These examples demonstrate the huge potential and the collaboration happening across the region, but the current system is constraining. A combined authority would change that, giving a new mechanism for devolution, pan-regional determination of strategic priorities, dialogue with Government and a credible delivery partner. For all the many boards and bodies that we now have and all the work we are doing together, none has the financial clout or the legal powers to deliver. This is the next step that we need to take.

The initial priorities for the east midlands authority could include a strategic approach to working with industry on a zero-carbon future and full-fibre connectivity for the east midlands, establishing it as one of the most digitally enabled regions of the UK. It could manage a co-ordinated and targeted plan for transport infrastructure that supports our wider growth, particularly through delivering the benefits of HS2, the development corporation, the freeport and our wider spatial vision. It could help us to put together a skills system aligned to our region’s future economic landscape and in tune with the needs of our residents, with more people in employment in higher-skilled jobs, to support business growth and productivity and ensure that all our communities can benefit from that growth.

A joined-up east midlands-wide tourism, culture and heritage strategy could help us to showcase our region and its assets to the world, including our world-class destinations—the Peak district, Sherwood forest, Bosworth battlefield—our vibrant cities and our rich heritage. Bringing partners together in this way offers enormous potential to tackle the great challenges of our times, including climate change. We have begun that journey through initiatives such as the midlands engine 10-point plan for green growth, but there is much more that we can do by working together, pooling capacity, innovation and resources. We are famous for our invention and innovation and can become a world leader in green growth with the right incentives.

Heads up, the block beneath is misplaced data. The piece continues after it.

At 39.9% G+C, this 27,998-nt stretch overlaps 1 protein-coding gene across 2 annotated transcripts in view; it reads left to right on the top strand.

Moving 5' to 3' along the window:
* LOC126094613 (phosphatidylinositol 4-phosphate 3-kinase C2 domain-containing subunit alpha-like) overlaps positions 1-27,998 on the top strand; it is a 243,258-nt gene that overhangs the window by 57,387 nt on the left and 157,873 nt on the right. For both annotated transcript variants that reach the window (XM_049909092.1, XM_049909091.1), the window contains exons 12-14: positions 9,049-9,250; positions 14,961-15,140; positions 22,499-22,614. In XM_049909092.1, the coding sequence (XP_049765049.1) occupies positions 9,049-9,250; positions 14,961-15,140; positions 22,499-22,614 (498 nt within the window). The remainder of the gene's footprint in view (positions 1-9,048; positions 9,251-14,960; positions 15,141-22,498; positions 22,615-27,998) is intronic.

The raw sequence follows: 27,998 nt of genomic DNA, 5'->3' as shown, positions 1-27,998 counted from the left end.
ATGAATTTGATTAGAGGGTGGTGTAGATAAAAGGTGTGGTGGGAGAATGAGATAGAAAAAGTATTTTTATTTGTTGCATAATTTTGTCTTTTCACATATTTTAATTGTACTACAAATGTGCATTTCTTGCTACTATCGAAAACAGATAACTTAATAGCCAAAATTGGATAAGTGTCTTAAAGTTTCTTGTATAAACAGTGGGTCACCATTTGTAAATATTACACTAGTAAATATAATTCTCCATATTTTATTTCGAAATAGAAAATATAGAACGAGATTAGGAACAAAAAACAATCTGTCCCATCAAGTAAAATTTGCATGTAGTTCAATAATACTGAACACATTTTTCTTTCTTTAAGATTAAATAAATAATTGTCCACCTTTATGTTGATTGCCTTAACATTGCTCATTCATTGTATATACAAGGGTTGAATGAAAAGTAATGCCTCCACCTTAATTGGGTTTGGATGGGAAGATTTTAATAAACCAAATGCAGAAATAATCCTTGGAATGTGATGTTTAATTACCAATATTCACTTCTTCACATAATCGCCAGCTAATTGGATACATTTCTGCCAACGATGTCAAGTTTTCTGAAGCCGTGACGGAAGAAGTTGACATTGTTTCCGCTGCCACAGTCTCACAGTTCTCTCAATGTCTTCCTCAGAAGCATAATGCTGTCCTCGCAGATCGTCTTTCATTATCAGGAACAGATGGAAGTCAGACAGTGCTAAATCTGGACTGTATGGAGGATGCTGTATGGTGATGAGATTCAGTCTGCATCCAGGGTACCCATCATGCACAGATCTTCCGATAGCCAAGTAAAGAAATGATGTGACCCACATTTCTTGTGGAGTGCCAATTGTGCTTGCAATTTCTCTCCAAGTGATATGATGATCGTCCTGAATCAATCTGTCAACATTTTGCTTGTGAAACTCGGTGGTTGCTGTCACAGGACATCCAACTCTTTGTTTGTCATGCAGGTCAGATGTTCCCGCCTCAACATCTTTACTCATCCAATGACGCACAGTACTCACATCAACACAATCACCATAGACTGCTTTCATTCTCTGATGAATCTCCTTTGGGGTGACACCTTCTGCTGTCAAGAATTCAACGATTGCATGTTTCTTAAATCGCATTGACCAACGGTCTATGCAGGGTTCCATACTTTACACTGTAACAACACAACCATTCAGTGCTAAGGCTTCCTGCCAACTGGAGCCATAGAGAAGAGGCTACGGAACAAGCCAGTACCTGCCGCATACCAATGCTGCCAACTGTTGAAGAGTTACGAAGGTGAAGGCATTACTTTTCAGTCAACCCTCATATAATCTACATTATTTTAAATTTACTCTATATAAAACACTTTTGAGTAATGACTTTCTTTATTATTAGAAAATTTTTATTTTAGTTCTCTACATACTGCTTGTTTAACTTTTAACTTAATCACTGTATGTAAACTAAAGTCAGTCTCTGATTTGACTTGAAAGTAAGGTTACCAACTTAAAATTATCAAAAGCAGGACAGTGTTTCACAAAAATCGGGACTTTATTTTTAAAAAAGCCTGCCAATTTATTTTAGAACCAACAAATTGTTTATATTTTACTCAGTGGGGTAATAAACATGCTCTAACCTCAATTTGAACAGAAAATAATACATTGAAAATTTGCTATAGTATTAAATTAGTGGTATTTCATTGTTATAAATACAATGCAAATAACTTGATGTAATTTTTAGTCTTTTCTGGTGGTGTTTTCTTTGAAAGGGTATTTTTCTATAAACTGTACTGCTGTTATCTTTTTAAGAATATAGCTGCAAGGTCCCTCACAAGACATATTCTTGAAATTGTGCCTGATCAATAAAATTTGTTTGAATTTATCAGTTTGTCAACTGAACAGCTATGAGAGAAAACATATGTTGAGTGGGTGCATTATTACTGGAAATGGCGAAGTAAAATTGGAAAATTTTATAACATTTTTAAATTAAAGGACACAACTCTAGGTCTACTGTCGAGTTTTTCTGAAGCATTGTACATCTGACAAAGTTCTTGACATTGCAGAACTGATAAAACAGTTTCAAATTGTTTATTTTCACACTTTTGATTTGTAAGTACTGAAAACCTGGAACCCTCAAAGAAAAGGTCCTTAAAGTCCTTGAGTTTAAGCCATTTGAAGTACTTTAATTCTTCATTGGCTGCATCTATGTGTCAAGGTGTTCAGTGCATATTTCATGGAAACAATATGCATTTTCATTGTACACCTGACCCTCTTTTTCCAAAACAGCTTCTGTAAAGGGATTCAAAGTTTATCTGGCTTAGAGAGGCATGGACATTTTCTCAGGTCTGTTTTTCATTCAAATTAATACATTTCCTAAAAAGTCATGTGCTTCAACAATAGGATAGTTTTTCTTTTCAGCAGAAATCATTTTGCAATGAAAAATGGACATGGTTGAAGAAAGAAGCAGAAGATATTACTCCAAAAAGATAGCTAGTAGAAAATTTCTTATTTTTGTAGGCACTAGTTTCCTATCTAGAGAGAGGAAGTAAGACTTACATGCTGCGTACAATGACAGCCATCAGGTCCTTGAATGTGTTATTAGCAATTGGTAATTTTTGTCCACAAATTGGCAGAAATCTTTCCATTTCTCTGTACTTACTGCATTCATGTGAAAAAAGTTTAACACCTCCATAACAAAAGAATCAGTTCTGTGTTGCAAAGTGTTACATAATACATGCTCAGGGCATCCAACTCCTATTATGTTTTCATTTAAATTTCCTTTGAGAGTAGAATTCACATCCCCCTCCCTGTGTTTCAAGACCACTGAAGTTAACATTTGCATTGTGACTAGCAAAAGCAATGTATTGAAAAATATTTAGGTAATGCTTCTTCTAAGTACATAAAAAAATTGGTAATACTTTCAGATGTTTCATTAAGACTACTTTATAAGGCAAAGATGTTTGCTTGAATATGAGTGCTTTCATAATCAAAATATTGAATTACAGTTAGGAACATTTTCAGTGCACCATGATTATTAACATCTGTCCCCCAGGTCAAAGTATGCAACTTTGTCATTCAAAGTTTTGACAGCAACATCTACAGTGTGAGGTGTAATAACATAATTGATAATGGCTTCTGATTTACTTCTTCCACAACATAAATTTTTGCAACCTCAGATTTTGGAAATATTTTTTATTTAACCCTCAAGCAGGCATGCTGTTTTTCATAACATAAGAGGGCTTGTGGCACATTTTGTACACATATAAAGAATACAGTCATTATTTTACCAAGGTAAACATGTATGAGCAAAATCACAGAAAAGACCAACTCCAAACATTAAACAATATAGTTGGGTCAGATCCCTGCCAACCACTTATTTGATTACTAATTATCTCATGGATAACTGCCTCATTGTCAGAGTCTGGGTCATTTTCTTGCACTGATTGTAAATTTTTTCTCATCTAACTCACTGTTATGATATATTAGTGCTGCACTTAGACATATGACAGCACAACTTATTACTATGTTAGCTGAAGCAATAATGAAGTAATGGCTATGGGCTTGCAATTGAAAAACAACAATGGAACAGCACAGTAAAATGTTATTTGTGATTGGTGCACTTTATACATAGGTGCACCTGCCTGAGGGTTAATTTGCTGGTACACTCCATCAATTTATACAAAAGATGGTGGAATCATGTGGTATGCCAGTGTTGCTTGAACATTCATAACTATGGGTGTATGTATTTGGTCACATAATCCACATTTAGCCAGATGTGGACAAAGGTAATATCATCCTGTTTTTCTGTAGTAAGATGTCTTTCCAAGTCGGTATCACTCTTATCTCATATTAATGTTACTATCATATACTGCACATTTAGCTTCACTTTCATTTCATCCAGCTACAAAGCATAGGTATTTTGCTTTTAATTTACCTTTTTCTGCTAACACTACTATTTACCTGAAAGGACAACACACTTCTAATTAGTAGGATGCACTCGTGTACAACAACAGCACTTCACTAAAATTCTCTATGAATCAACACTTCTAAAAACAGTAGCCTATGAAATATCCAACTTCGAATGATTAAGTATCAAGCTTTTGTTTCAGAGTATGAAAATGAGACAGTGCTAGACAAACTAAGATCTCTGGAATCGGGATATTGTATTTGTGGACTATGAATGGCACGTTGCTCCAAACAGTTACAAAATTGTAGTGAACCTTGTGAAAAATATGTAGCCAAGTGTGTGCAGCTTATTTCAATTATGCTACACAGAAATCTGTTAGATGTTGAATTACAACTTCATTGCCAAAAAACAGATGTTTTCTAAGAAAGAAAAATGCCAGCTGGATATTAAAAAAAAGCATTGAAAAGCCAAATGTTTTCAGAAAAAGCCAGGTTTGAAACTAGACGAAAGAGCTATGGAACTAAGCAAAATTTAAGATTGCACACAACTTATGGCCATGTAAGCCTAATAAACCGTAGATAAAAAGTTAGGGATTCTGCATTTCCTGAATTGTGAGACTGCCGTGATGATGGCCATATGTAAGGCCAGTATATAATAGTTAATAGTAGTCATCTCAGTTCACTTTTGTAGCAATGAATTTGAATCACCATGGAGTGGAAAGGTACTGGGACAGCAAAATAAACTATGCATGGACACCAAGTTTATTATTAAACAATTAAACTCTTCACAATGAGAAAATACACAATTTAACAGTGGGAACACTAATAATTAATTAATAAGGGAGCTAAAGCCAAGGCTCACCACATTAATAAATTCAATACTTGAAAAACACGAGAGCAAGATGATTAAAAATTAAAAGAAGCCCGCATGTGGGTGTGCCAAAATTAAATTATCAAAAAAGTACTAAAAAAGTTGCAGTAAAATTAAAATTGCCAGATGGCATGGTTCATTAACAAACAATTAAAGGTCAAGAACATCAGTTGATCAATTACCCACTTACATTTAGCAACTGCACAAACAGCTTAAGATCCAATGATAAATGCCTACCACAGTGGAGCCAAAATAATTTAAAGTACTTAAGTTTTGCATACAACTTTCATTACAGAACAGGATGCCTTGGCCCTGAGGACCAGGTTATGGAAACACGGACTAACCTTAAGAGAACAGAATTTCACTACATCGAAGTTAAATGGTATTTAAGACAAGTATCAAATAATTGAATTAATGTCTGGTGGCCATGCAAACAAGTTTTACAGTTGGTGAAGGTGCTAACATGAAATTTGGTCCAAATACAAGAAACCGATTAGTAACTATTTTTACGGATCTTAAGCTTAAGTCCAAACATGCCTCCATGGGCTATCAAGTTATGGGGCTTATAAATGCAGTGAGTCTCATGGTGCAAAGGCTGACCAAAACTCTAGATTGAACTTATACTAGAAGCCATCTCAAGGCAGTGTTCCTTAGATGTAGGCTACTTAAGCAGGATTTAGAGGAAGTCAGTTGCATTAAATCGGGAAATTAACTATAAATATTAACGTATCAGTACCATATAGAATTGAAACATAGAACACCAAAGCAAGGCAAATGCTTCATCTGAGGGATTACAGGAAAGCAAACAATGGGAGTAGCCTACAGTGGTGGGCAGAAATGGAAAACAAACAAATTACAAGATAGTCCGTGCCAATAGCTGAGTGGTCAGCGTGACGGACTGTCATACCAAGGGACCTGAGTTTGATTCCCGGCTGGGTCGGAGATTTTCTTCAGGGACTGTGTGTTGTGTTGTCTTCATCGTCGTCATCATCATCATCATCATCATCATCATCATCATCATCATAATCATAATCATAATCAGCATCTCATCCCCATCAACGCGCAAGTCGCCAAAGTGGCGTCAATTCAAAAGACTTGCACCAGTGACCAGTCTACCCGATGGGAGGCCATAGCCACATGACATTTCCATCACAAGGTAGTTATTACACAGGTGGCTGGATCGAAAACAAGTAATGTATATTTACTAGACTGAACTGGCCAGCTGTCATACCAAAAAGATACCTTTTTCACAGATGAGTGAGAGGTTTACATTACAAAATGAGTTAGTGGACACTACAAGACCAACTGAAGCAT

In summary, I believe that this is the right time to create a strongly governed east midlands combined authority. Any successful reform is a combination of strong central Government direction and locally led implementation. The current covid-19 crisis demonstrates that: the best of our response has been where central Government have provided the policy and local areas have implemented it. We know from our joint work on HS2, the development corporation and the freeport that there is latent potential for inward investment. The east midlands has a low level of private capital and now more than ever, with Government funds strained by covid, we need to attract investment to our region to fuel that recovery, growth and prosperity. We have so much to offer, and bringing our undoubted potential to the market in a unified and coherent way will pay dividends now and for future generations.

If the UK economy and society are going to move forward quickly, decisions must be made at the right level, freeing us up locally to work across wider areas and to get on with the job of securing growth and prosperity. I am asking the Government to look at this carefully, to work with local stakeholders in the region and to support us in trying to make it happen.